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Global investors eye Vietnam's domestic real estate market

In particular, developers from Singapore, Japan, S Korea have favoured sites in downtown areas.

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Labourers working at a construction site in Hanoi. Foreign investment in Vietnam's real estate market has been increasing year on year.

WHEN discussing the most dynamic emerging markets globally, it is hard to lose sight of Vietnam. Driving its strong economic growth is an expanding middle class with thickening wallets. Rapid urbanisation supported by a young, growing and educated population all bode well for an economy with one of the world's fastest growing gross domestic product (GDP) rates. With robust growth momentum, the World Bank has projected that Vietnam's GDP will expand by 6.8 per cent in 2018.

Understandably, this has fuelled the appetites of global investors looking to make their mark in Vietnam's burgeoning domestic real estate market.

Home to Asia's best performing stock market in 2017 and the second largest retail market in 2018, much of the appeal that Vietnam currently holds sits, ironically, in its auspicious future. Since 2015, the bulk of big-ticket mergers and acquisition (M&A) transactions that we have seen have been championed by those investing in property development sites, followed by hotels, apartments and offices. This is testament to the fact that those pouring money into Vietnam are in it for the long run.

Over the last three years, foreign investment in Vietnam's real estate market has been increasing year on year. In particular, developers from Singapore, Japan and South Korea have favored development sites in downtown areas and within close proximity to the metro stations. Local developers usually enter into joint venture agreements with foreign developers on the premise of optimising decision-making in site sourcing and project management.

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Running alongside the strong demand for commercial sites is the relative shortage of supply, which is especially prevalent in the market for prime retail and office spaces in Ho Chi Minh City and Hanoi.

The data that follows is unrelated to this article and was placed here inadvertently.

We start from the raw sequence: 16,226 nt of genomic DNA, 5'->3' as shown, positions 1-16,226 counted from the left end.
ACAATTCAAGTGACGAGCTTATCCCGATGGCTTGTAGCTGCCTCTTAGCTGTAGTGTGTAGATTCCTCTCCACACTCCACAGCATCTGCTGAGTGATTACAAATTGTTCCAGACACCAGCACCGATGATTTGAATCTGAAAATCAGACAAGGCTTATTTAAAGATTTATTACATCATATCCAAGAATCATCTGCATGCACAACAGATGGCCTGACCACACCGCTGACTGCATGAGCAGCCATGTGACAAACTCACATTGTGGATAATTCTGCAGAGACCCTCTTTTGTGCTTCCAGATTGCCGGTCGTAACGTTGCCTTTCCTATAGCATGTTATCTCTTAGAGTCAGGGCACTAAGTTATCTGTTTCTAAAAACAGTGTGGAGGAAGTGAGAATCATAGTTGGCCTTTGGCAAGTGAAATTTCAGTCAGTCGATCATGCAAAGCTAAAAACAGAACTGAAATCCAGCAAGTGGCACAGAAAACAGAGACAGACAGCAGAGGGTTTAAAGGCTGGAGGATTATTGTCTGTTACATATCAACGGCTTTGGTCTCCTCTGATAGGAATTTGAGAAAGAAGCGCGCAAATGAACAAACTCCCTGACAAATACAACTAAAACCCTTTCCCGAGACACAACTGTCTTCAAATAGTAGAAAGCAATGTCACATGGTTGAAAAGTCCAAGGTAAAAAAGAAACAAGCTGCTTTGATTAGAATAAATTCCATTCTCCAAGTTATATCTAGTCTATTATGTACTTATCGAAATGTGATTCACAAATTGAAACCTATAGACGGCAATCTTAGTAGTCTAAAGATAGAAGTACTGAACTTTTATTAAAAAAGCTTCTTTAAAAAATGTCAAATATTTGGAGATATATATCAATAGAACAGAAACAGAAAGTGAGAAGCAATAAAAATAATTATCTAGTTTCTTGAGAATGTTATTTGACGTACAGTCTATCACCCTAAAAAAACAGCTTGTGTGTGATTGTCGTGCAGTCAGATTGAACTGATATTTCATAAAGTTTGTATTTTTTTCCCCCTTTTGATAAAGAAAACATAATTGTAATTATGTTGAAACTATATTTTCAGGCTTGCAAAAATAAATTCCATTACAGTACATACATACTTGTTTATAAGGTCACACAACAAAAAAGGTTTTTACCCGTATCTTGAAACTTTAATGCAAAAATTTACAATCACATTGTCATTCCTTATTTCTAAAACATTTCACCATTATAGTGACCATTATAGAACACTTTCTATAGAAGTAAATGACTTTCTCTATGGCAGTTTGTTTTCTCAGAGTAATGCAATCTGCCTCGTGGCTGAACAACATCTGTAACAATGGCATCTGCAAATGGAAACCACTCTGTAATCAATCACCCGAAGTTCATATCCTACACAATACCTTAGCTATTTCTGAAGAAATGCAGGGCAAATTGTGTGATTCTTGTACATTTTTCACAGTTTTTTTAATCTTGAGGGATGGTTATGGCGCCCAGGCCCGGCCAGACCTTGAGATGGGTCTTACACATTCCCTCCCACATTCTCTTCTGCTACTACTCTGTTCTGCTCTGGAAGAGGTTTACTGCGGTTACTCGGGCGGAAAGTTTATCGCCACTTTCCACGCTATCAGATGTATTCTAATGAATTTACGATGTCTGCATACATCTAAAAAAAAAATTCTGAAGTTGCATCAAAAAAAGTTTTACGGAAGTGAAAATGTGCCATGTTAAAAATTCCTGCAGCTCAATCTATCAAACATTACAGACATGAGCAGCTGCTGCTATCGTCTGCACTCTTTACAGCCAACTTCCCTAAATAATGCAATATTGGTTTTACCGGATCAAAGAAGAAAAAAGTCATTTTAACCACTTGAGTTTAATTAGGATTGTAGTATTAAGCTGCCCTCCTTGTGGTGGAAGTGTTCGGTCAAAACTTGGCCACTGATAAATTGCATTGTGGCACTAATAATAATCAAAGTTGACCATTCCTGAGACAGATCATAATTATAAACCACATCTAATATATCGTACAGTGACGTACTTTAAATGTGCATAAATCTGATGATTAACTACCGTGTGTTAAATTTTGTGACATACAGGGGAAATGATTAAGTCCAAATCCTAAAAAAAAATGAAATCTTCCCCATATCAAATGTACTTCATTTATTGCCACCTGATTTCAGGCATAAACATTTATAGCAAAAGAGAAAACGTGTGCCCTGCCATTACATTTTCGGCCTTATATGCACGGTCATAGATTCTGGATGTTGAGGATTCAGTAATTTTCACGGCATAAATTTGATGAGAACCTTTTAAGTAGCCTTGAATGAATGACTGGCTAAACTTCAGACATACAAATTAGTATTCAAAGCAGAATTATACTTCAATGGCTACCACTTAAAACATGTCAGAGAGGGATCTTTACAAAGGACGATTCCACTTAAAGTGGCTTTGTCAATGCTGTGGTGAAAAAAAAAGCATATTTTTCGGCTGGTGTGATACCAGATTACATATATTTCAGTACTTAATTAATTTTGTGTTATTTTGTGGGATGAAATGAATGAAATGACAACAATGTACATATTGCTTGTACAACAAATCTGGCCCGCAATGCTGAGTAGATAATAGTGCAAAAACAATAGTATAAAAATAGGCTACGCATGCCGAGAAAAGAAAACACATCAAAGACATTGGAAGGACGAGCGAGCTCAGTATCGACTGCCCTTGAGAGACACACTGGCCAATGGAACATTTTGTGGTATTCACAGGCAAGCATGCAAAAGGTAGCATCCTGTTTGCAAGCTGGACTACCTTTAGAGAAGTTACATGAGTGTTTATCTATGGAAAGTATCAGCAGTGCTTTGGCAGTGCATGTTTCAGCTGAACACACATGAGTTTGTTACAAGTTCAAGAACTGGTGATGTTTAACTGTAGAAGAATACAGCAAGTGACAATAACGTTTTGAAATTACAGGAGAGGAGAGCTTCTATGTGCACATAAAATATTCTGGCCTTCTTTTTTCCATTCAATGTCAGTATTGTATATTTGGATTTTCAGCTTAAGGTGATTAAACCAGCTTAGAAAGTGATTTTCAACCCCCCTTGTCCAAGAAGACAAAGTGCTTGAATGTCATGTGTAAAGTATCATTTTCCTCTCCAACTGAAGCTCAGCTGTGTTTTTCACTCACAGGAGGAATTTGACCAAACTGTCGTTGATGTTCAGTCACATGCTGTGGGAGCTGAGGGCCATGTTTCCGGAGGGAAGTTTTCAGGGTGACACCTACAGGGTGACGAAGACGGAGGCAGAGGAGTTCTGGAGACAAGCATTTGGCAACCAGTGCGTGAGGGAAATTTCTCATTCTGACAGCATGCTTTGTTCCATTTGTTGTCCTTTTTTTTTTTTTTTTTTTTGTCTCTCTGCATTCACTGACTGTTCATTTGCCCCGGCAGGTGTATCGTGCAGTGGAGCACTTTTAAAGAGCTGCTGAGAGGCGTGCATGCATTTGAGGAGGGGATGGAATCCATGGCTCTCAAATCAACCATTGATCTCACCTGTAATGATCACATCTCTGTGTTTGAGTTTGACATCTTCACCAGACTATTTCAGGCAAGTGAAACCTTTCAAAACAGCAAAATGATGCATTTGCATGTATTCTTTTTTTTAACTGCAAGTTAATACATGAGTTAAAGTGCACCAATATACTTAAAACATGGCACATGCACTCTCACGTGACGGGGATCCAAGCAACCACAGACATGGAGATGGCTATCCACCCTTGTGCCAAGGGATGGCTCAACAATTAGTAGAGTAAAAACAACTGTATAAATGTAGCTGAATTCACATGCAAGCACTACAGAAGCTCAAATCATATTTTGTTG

Grade A rents in Ho Chi Minh City have increased from about US$35 per square metre per month (psm/month) in Q2 2016 to US$43 psm/month in Q2 2018, which translates to a healthy 23 per cent growth.

Similar office rental growth has been observed in Hanoi over the past two years. In the office market, an increasing presence of international firms has resulted in developing areas absorbing the overflow of occupants. But progress in office construction has been pleasing, and the second half of 2018 will bring a significant amount of Grade A office supply onto the market.

Another area generating solid demand is the residential sector, and this segment of the market stands to inject further momentum in the economy - to illustrate, the largest initial public offering (IPO) this year was that of a luxury residential developer in which Singapore's sovereign wealth fund GIC recently acquired a stake.

Investors from Singapore, Hong Kong and Taiwan have shown much enthusiasm in the serviced apartment and condominium markets, together representing 75 per cent of total buyers in the buy-to-let market.

As a whole, foreign buyers accounted for 50 per cent of all successful residential deals. What this tells us is that foreign investors are not merely entering Vietnam to set up operations, they are committed to keeping their money here. This could explain the 15 per cent rise in prime residential prices in Ho Chi Minh City over the past two years.

Thanks to governmental efforts to ease restrictions on foreign holding of public companies, the future just got brighter. This allows the composition of the economic landscape to diversify and encourages foreign ownership of commercial assets - thereby creating additional demand for real estate and increasing the rate at which Vietnam outpaces its fellow "BB" rated peers in economic growth.

Given the parallels that we can draw between the Vietnamese and Chinese stories, you might begin to speculate how sustainable demand and overall economic activity are.

A differentiating factor that Vietnam boasts is the relatively equal dispersion of wealth compared to other developing nations. And, to understand why else investors would be inclined to stay in Vietnam, we need to think in reverse.

With a government that has publicly expressed the need to improve productivity and lower transaction and logistics costs, businesses are better equipped in attracting investors not only to individual companies and projects but to the wider market. As concerns about credit tightening and geopolitical uncertainties remain, it is easy to see why there may be some speed bumps in the short term. But escalating trade tensions between the US and China have prompted companies to shift production to South-east Asia in a bid to circumvent levies.

Vietnam, which is a major exporter of apparel and electronics, has benefited from this shift of low-cost manufacturing away from China. Furthermore, as the 2015 real estate market recovery shows, the occasional market correction is good news in the long run.

And, we only need to look at the largest transactions this year - for major office, residential and retail sites, all backed by foreign capital, to gauge the fervor that foreign investors have in Asia's rising star.

  • The writer is regional managing director, South-east Asia, CBRE